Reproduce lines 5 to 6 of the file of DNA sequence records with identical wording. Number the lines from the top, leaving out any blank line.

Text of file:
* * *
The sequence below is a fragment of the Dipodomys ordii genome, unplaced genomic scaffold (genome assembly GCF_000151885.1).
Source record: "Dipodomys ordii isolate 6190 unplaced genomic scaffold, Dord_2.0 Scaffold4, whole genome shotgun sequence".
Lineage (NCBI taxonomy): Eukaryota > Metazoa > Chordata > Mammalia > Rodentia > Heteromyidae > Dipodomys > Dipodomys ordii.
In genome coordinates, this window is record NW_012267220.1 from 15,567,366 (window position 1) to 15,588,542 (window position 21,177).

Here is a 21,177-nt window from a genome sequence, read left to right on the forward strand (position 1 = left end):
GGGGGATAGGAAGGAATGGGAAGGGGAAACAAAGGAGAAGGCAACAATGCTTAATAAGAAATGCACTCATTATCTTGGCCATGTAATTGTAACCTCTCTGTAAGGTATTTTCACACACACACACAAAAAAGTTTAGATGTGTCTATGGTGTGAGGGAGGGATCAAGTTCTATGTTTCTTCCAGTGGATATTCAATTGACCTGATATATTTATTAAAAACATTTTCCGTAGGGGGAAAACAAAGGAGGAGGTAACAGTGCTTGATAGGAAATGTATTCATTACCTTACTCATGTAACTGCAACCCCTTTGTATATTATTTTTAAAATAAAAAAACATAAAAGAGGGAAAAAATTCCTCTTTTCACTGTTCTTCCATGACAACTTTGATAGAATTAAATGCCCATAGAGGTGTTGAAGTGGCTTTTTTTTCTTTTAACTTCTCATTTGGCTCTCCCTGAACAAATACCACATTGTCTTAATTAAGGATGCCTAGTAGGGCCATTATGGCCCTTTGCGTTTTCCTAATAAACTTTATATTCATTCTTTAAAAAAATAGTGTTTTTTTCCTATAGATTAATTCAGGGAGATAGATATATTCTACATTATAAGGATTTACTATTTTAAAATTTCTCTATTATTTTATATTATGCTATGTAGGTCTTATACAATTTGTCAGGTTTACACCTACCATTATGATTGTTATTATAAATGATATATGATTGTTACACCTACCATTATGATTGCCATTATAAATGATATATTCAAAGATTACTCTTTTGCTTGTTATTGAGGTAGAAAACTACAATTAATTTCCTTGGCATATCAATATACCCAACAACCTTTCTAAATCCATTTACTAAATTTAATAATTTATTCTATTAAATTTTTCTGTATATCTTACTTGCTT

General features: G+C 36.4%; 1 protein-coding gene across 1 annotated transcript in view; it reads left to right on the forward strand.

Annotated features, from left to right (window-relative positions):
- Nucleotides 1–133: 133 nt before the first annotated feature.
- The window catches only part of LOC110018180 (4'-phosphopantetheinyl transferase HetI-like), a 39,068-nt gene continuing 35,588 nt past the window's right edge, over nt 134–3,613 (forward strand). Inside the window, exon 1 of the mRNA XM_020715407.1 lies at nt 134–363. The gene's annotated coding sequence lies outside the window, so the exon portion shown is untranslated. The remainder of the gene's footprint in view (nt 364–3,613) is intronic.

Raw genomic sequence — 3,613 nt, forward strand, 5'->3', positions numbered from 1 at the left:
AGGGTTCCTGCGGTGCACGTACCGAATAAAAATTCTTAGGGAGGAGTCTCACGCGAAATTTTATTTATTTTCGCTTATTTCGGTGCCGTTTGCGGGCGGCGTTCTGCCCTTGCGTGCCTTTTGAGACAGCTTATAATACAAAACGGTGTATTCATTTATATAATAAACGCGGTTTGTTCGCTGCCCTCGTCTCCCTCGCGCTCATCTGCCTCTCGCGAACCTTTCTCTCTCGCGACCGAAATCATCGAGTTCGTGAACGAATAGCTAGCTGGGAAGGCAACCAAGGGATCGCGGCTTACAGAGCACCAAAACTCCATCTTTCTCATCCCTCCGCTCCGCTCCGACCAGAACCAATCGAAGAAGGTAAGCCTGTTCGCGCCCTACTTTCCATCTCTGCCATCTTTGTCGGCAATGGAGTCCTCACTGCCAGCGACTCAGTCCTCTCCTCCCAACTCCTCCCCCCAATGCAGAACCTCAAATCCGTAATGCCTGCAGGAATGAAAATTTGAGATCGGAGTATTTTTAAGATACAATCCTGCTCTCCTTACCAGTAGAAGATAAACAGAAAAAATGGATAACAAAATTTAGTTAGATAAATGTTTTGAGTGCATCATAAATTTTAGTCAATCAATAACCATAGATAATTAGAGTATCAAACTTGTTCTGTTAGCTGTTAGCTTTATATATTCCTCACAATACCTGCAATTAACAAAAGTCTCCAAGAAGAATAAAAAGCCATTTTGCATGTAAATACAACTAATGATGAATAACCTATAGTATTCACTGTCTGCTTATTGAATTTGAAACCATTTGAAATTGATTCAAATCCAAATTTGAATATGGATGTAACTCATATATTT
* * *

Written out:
Here is a 21,177-nt window from a genome sequence, read left to right on the forward strand (position 1 = left end):
GGGGGATAGGAAGGAATGGGAAGGGGAAACAAAGGAGAAGGCAACAATGCTTAATAAGAAATGCACTCATTATCTTGGCCATGTAATTGTAACCTCTCTGTAAGGTATTTTCACACACACACACAAAAAAGTTTAGATGTGTCTATGGTGTGAGGGAGGGATCAAGTTCTATGTTTCTTCCAGTGGATATTCAATTGACCTGATATATTTATTAAAAACATTTTCCGTAGGGGGAAAACAAAGGAGGAGGTAACAGTGCTTGATAGGAAATGTATTCATTACCTTACTCATGTAACTGCAACCCCTTTGTATATTATTTTTAAAATAAAAAAACATAAAAGAGGGAAAAAATTCCTCTTTTCACTGTTCTTCCATGACAACTTTGATAGAATTAAATGCCCATAGAGGTGTTGAAGTGGCTTTTTTTTCTTTTAACTTCTCATTTGGCTCTCCCTGAACAAATACCACATTGTCTTAATTAAGGATGCCTAGTAGGGCCATTATGGCCCTTTGCGTTTTCCTAATAAACTTTATATTCATTCTTTAAAAAAATAGTGTTTTTTTCCTATAGATTAATTCAGGGAGATAGATATATTCTACATTATAAGGATTTACTATTTTAAAATTTCTCTATTATTTTATATTATGCTATGTAGGTCTTATACAATTTGTCAGGTTTACACCTACCATTATGATTGTTATTATAAATGATATATGATTGTTACACCTACCATTATGATTGCCATTATAAATGATATATTCAAAGATTACTCTTTTGCTTGTTATTGAGGTAGAAAACTACAATTAATTTCCTTGGCATATCAATATACCCAACAACCTTTCTAAATCCATTTACTAAATTTAATAATTTATTCTATTAAATTTTTCTGTATATCTTACTTGCTT